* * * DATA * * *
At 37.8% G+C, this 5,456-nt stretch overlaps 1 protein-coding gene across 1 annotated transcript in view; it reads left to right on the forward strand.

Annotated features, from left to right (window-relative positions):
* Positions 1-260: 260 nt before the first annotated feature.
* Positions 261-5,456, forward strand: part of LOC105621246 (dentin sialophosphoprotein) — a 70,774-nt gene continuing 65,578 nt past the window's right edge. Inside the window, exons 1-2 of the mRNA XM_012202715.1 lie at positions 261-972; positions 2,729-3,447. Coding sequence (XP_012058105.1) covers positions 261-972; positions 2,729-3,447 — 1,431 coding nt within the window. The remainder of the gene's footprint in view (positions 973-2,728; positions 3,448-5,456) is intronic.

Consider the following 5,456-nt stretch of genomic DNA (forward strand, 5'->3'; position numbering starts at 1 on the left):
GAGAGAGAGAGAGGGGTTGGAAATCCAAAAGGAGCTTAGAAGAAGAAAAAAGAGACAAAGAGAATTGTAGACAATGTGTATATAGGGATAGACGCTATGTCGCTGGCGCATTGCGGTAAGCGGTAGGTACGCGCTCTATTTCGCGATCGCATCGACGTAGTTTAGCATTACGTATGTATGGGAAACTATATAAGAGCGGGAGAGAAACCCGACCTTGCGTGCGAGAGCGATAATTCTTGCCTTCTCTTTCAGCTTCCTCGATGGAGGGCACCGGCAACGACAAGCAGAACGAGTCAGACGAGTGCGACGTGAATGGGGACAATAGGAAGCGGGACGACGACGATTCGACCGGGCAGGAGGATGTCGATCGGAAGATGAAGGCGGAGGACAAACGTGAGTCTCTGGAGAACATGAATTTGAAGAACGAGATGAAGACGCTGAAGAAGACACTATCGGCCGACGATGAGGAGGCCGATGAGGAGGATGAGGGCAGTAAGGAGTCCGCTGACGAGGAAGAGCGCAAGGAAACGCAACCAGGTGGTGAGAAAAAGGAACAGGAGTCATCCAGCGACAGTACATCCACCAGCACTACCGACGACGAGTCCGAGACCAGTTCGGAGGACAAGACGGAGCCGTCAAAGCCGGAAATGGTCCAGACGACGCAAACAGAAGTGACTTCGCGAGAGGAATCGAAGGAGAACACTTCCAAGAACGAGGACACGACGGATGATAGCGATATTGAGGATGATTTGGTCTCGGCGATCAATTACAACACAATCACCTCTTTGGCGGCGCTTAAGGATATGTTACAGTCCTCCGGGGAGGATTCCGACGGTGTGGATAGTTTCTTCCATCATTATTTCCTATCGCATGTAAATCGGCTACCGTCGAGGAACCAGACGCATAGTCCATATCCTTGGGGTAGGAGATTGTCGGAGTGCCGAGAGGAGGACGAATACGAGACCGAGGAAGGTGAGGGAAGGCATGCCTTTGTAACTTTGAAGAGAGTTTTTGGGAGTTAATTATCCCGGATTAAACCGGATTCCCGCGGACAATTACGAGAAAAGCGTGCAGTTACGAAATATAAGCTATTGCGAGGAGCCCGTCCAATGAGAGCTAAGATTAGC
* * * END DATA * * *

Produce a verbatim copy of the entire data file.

At 37.8% G+C, this 5,456-nt stretch overlaps 1 protein-coding gene across 1 annotated transcript in view; it reads left to right on the forward strand.

Annotated features, from left to right (window-relative positions):
* Positions 1-260: 260 nt before the first annotated feature.
* Positions 261-5,456, forward strand: part of LOC105621246 (dentin sialophosphoprotein) — a 70,774-nt gene continuing 65,578 nt past the window's right edge. Inside the window, exons 1-2 of the mRNA XM_012202715.1 lie at positions 261-972; positions 2,729-3,447. Coding sequence (XP_012058105.1) covers positions 261-972; positions 2,729-3,447 — 1,431 coding nt within the window. The remainder of the gene's footprint in view (positions 973-2,728; positions 3,448-5,456) is intronic.

Consider the following 5,456-nt stretch of genomic DNA (forward strand, 5'->3'; position numbering starts at 1 on the left):
GAGAGAGAGAGAGGGGTTGGAAATCCAAAAGGAGCTTAGAAGAAGAAAAAAGAGACAAAGAGAATTGTAGACAATGTGTATATAGGGATAGACGCTATGTCGCTGGCGCATTGCGGTAAGCGGTAGGTACGCGCTCTATTTCGCGATCGCATCGACGTAGTTTAGCATTACGTATGTATGGGAAACTATATAAGAGCGGGAGAGAAACCCGACCTTGCGTGCGAGAGCGATAATTCTTGCCTTCTCTTTCAGCTTCCTCGATGGAGGGCACCGGCAACGACAAGCAGAACGAGTCAGACGAGTGCGACGTGAATGGGGACAATAGGAAGCGGGACGACGACGATTCGACCGGGCAGGAGGATGTCGATCGGAAGATGAAGGCGGAGGACAAACGTGAGTCTCTGGAGAACATGAATTTGAAGAACGAGATGAAGACGCTGAAGAAGACACTATCGGCCGACGATGAGGAGGCCGATGAGGAGGATGAGGGCAGTAAGGAGTCCGCTGACGAGGAAGAGCGCAAGGAAACGCAACCAGGTGGTGAGAAAAAGGAACAGGAGTCATCCAGCGACAGTACATCCACCAGCACTACCGACGACGAGTCCGAGACCAGTTCGGAGGACAAGACGGAGCCGTCAAAGCCGGAAATGGTCCAGACGACGCAAACAGAAGTGACTTCGCGAGAGGAATCGAAGGAGAACACTTCCAAGAACGAGGACACGACGGATGATAGCGATATTGAGGATGATTTGGTCTCGGCGATCAATTACAACACAATCACCTCTTTGGCGGCGCTTAAGGATATGTTACAGTCCTCCGGGGAGGATTCCGACGGTGTGGATAGTTTCTTCCATCATTATTTCCTATCGCATGTAAATCGGCTACCGTCGAGGAACCAGACGCATAGTCCATATCCTTGGGGTAGGAGATTGTCGGAGTGCCGAGAGGAGGACGAATACGAGACCGAGGAAGGTGAGGGAAGGCATGCCTTTGTAACTTTGAAGAGAGTTTTTGGGAGTTAATTATCCCGGATTAAACCGGATTCCCGCGGACAATTACGAGAAAAGCGTGCAGTTACGAAATATAAGCTATTGCGAGGAGCCCGTCCAATGAGAGCTAAGATTAGC